Part Two of a Four-Part Series
Every golf course is divided into four major parts. Understanding these four parts of the golf course is essential to understanding HOW to apply the Rules of Golf. In the next four weeks we are going to discuss the four parts of the golf course.
Week Two: The Putting Green
The putting green is all ground of the hole being played (similar to the teeing ground, it must be of the hole being played) that is specially prepared for putting or otherwise defined as such by the Committee. Every other putting green (including practice putting or chipping greens) are WRONG putting greens. (see Rule 25-3)
A ball is ON the putting green when ANY part of it touches the putting green. This is perhaps the most important part of the definition – if even ONE dimple of your golf ball is touching the putting green, your ball is ON the putting green. Why is that important? Because now you can mark your ball, lift it and clean it before making a stroke!
A few Rules to remember about the putting green:
- You may repair a ball mark on the putting green at ANY time, whether or not your ball lies on the putting green. You may also repair an old hole plug at any time. (Rule 16-1c)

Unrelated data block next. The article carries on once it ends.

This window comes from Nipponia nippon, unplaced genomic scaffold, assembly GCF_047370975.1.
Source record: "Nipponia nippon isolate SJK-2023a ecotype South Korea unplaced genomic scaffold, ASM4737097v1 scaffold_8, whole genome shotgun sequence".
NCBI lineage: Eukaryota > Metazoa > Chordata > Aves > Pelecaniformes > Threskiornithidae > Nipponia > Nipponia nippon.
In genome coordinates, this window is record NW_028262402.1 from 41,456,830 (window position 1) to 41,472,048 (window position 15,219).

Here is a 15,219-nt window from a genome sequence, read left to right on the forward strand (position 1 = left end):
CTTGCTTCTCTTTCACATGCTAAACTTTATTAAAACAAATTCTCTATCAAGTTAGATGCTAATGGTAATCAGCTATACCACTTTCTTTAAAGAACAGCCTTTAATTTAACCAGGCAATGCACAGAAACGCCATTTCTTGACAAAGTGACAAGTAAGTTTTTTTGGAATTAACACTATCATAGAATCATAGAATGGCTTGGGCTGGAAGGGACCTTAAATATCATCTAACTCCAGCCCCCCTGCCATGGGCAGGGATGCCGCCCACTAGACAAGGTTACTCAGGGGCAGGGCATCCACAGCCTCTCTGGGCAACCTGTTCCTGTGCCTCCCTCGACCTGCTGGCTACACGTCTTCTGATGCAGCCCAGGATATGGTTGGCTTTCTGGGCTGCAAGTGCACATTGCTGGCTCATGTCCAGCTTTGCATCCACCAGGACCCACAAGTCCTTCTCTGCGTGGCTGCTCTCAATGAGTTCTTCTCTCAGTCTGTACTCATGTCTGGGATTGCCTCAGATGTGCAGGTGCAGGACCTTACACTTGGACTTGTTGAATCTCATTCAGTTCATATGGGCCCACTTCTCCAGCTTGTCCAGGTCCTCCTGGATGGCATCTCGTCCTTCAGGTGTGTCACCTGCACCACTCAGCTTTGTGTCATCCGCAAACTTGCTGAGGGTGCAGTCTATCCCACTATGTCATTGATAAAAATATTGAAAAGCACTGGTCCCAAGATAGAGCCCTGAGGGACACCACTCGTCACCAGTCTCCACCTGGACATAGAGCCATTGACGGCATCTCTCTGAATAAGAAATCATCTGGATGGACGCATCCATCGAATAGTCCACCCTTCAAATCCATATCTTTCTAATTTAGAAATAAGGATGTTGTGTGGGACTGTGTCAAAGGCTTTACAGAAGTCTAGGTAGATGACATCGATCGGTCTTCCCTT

- You MAY NOT repair spike marks or any other damage to the putting green if it might assist you in the subsequent play of the hole. (Rule 16-1c)
- You MUST NOT touch your line of put, except in these seven instances (Rule 16-1a):
- you may move loose impediments
- you may place the club in front of the ball when addressing it
- in measuring (i.e. when you are moving your ball marker out of someone’s line of putt)
- in lifting or replacing the ball
- in pressing down a ball marker
- in repairing old hole plugs or ball marks on the putting green
- in removing movable obstructions (such as a cigarette butt)
- You, your partner or a person you authorize (such as a caddy) may mark and lift your golf ball on the putting green. (Rule 20-1)
- Similarly, you, your partner or the person who lifted the ball may replace your golf ball on the putting green. (Rule 20-3a)
Helpful hints about the putting green:
- Whether you’re playing match play or stroke play, the ball farthest from the hole should always be played first. It does not matter if one ball is on the green and the other is not. (Rule 10-1b, Rule 10-2b)
- If a player’s ball is in motion and it may strike the removed flagstick, you CAN move the flagstick so that the player’s ball does not strike it and therefore incur a penalty. (Rule 24-1)
- Once you have finished putting and all players in your group are done with the hole, it is fine to tap down spike marks for the players coming behind you. (Decision 1-2/0.7)
Make sure to check back next week for Part Three of this series – Hazards!
Questions about the putting green? Email Maggie.